Morphology Reproductive morphology Flowers Gynoecium Style
Style 5–7(8) mm long, exceeding the stamens, straight or slightly curved at the apex, glabrous or with a few minute glands from the base to above the middle
Morphology Reproductive morphology Fruits
Fruits often numerous, shiny red when ripe, finally deep red, (5)6–8(10) mm in diameter, ± globose, appearing edible Fruits often numerous, shiny red when ripe, finally deep red, (5)6–8(10) mm in diameter, ± globose, appearing edible.
Morphology Reproductive morphology Seeds
Seeds numerous, straw-coloured to ± whitish, 2.5–3.8 × 2–3 mm, compressed, obliquely reniform, obovate, elliptic or suborbicular in outline, shallowly reticulate Seeds numerous, straw-coloured to ± whitish, 2.5–3.8 × 2–3 mm, compressed, obliquely reniform, obovate, elliptic or suborbicular in outline, shallowly reticulate.
Ecology
Forest edges, riverine forest and among rocks on granite outcrops; from sea level to 1650 m.
Note
The very fine snow-white tomentum on the underside of the leaves (tending to become somewhat discoloured in old herbarium specimens), contrasting with the almost glabrous upper surface, is highly distinctive. Chromosome number: 2n=24 Common name: "Red Bitter Apple" or "Red Bitter Berry"
Distribution
ZIM C, ZIM E, MAL C, MAL S, MOZ N, MOZ Z, MOZ M Of uncertain origin, probably native to the Cape region of South Africa, now widespread throughout tropical and southern Africa, usually as a highland species, recorded from Ethiopia southwards throughout East Africa to South Africa (Cape Prov.) and westw Mozambique Zimbabwe Malawi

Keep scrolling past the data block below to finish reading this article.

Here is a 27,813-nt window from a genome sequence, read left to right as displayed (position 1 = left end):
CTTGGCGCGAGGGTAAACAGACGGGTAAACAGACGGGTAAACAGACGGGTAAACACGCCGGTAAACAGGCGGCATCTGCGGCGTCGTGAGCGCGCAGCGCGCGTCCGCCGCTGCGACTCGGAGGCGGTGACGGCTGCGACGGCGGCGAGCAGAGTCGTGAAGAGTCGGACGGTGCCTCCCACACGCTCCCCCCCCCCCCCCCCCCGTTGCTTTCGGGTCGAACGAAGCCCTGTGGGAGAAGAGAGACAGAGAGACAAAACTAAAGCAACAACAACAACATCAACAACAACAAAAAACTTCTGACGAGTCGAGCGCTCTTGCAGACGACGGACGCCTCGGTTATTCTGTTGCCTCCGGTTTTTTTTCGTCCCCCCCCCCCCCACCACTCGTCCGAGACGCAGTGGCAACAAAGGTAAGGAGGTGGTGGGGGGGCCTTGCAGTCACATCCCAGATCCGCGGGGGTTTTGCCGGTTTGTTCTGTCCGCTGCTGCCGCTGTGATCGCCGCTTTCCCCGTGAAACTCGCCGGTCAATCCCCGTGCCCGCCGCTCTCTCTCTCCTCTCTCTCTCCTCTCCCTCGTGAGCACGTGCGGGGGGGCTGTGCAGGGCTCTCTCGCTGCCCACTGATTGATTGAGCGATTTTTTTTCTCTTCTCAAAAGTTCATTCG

Morphology General Habit
Short-lived, softly woody under shrub, shrub or sometimes a small tree, up to 5(8) m high; sympodia plurifoliate; hairs stellate, white (ageing greyish or yellowish in herbaria), very fine (c. 0.1–0.2 mm across), floccose, ± sessile, regular, with many short rays; prickles 1–5 mm long, straight or slightly curved, laterally ± compressed, often hairy from the base to above the middle.
Morphology Reproductive morphology Flowers Gynoecium Pistil
Ovary c. 1 mm in diameter, ± globose, glabrous except for few, minute, sub-apical glands; style 5–7(8) mm long, exceeding the stamens, straight or slightly curved at the apex, glabrous or with a few minute glands from the base to above the middle.
Cytology
Chromosome number: 2n=24.
[FZ]

Solanaceae, H. heine. Flora of West Tropical Africa 2. 1963

Morphology General Habit
A shrub or tree up to 25 ft. high
Morphology General Indumentum
White tomentum on all parts, except the surfaces of the leaves
Morphology Reproductive morphology Flowers